Horse stall deal nearly done for Austintown racino
Groups have completed ‘all-encompassing’ deal
By Marc Kovac
It’s not signed, sealed and delivered, but an agreement on the number of horse stalls at a new Austintown racino is nearly a done deal, with Penn National Gaming and a horsemen’s group in the process of signing the final paperwork.
The company, which will operate the Hollywood Gaming at Mahoning Valley Race Course beginning in the fall, and the Ohio Horsemen’s Benevolent and Protective Association have been haggling over the agreement for months.
On Thursday, representatives from the two groups told the Ohio Racing Commission they have completed an “all-encompassing” agreement that will cover various issues at the racino over the next decade.
“We’re doing some final cleanup language, and then it’s a matter of getting signatures on the document,” said Mark Loewe, Penn’s vice president of racing operations in Ohio.
The documents include plans for 988 horse stalls in 13 barns at the site.
That was welcome news to commission members, who balked at Penn’s initial plans for about 760 stalls, which the commission said was inadequate to accommodate horses.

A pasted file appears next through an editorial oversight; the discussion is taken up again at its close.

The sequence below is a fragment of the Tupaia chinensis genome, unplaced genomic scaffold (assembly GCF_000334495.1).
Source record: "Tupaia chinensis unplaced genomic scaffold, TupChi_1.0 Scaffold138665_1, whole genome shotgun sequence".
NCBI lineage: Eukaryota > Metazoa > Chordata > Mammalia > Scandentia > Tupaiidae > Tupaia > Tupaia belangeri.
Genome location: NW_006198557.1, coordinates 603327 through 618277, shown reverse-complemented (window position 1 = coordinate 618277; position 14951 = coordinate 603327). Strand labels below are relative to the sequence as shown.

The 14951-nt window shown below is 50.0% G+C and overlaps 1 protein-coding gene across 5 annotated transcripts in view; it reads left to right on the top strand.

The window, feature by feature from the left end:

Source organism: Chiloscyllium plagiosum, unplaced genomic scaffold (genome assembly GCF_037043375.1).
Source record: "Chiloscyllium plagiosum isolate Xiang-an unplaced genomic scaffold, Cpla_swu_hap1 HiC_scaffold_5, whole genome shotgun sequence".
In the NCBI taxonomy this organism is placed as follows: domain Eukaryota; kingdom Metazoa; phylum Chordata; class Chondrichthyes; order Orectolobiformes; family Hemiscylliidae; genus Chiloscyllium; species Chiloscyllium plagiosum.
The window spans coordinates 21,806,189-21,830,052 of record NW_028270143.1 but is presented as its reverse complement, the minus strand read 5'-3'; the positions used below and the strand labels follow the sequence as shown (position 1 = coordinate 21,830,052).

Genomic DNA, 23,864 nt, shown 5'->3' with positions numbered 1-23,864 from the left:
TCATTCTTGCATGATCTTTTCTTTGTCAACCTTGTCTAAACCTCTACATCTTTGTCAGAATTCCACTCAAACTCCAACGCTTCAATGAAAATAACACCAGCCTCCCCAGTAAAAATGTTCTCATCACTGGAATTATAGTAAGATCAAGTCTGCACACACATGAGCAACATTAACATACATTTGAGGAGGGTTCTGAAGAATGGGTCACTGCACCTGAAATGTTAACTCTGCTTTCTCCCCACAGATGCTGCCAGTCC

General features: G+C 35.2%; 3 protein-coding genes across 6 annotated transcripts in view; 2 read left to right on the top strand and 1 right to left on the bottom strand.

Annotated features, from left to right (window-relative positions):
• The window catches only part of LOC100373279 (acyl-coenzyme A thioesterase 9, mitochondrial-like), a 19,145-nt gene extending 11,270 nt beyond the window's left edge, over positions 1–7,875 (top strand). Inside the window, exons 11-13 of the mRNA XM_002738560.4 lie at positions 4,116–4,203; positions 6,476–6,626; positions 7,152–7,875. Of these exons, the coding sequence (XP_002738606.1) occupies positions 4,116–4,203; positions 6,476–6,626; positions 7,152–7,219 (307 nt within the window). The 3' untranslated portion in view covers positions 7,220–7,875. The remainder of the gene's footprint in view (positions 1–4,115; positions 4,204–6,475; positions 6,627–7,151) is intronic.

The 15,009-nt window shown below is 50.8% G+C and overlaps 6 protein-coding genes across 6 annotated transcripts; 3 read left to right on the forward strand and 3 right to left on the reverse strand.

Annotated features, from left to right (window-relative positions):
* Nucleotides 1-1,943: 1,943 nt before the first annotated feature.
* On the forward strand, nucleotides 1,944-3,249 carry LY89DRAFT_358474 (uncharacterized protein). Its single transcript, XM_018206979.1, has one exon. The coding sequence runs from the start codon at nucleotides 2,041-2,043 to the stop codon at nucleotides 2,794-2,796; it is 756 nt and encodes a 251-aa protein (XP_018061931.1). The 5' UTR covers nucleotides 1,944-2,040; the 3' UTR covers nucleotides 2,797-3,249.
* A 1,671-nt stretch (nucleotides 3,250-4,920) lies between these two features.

Commission members have questioned Penn officials for months on the issue and delayed final approval of racing dates.
The latter permit is required for the gaming company to offer video lottery terminals at the site.
Penn already has begun construction of the Austintown facility, with plans for video slots gaming to open for business in the fall.
The company has submitted an application to offer live racing at the site starting in November.
Once the agreement between Penn and the horsemen’s association is signed, the racing commission will act on Penn’s racing permit.
Austintown Township Trustee Jim Davis said “it is disheartening that the racing commission has continued to put hurdles in front of Penn National.”
“We have known all along that Penn National would work some kind of agreement,” Davis said. “We are elated to move forward and to continue to move forward to bring jobs to the Valley.”